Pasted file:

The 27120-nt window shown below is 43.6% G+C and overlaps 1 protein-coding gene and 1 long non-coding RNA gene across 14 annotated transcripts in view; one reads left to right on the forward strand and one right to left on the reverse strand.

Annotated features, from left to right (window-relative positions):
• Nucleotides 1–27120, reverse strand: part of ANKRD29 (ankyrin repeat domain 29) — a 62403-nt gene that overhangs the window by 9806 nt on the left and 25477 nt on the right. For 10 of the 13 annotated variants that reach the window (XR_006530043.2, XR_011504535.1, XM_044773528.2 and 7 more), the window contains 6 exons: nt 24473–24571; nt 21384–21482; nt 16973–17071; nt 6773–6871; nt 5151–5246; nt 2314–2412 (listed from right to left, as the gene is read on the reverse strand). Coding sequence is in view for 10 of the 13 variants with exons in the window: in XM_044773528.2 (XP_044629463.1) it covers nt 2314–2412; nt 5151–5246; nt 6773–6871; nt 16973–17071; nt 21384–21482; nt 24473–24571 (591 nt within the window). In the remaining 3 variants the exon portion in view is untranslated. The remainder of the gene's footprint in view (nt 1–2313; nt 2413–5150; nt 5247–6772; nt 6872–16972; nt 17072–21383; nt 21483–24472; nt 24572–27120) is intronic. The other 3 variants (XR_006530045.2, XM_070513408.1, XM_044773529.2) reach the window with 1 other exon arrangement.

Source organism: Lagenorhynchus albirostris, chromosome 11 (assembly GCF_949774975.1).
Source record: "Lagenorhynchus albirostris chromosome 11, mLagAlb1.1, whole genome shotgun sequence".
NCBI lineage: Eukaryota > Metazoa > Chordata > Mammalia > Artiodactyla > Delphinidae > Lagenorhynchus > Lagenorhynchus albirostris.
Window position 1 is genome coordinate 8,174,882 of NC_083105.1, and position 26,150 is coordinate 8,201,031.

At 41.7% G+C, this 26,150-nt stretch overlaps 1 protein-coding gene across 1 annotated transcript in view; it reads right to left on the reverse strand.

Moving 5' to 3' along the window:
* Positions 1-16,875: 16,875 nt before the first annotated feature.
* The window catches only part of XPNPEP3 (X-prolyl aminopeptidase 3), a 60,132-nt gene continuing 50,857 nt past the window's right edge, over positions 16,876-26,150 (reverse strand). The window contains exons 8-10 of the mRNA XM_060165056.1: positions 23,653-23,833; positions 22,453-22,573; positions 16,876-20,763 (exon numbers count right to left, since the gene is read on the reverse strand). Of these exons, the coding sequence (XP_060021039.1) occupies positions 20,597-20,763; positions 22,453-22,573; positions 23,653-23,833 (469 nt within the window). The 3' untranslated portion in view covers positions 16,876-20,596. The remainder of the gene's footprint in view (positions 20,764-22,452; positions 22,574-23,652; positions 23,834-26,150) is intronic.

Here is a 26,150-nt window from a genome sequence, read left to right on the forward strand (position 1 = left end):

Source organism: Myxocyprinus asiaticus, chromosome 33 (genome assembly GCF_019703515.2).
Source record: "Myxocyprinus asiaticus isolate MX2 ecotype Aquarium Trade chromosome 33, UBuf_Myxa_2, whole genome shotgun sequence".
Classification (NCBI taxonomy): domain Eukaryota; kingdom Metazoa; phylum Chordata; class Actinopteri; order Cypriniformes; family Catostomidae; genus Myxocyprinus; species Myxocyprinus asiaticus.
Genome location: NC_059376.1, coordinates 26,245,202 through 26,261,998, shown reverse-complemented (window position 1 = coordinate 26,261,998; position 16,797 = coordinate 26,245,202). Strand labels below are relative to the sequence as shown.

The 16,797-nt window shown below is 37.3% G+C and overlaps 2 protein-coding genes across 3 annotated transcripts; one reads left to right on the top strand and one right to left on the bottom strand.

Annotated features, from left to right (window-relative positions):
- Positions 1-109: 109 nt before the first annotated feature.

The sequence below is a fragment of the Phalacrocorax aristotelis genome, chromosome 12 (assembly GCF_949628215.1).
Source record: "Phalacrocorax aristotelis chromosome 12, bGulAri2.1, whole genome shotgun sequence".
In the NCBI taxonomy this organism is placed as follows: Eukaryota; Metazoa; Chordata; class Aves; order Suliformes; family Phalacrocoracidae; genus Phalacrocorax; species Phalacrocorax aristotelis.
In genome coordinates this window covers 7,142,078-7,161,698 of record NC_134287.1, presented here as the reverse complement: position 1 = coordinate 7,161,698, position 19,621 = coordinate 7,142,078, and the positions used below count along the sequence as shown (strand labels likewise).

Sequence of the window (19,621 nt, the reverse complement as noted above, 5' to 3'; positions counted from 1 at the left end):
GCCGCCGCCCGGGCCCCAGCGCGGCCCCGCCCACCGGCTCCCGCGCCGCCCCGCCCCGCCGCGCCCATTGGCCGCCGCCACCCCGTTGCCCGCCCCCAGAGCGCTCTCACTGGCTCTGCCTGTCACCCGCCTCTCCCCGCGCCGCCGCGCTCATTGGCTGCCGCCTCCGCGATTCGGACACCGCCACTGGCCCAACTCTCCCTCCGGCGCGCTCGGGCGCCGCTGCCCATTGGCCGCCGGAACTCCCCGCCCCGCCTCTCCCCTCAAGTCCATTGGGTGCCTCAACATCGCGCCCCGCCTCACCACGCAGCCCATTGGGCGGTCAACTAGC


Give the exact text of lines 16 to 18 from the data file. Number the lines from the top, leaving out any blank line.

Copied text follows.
Genome location: NC_059376.1, coordinates 26,245,202 through 26,261,998, shown reverse-complemented (window position 1 = coordinate 26,261,998; position 16,797 = coordinate 26,245,202). Strand labels below are relative to the sequence as shown.

The 16,797-nt window shown below is 37.3% G+C and overlaps 2 protein-coding genes across 3 annotated transcripts; one reads left to right on the top strand and one right to left on the bottom strand.

Annotated features, from left to right (window-relative positions):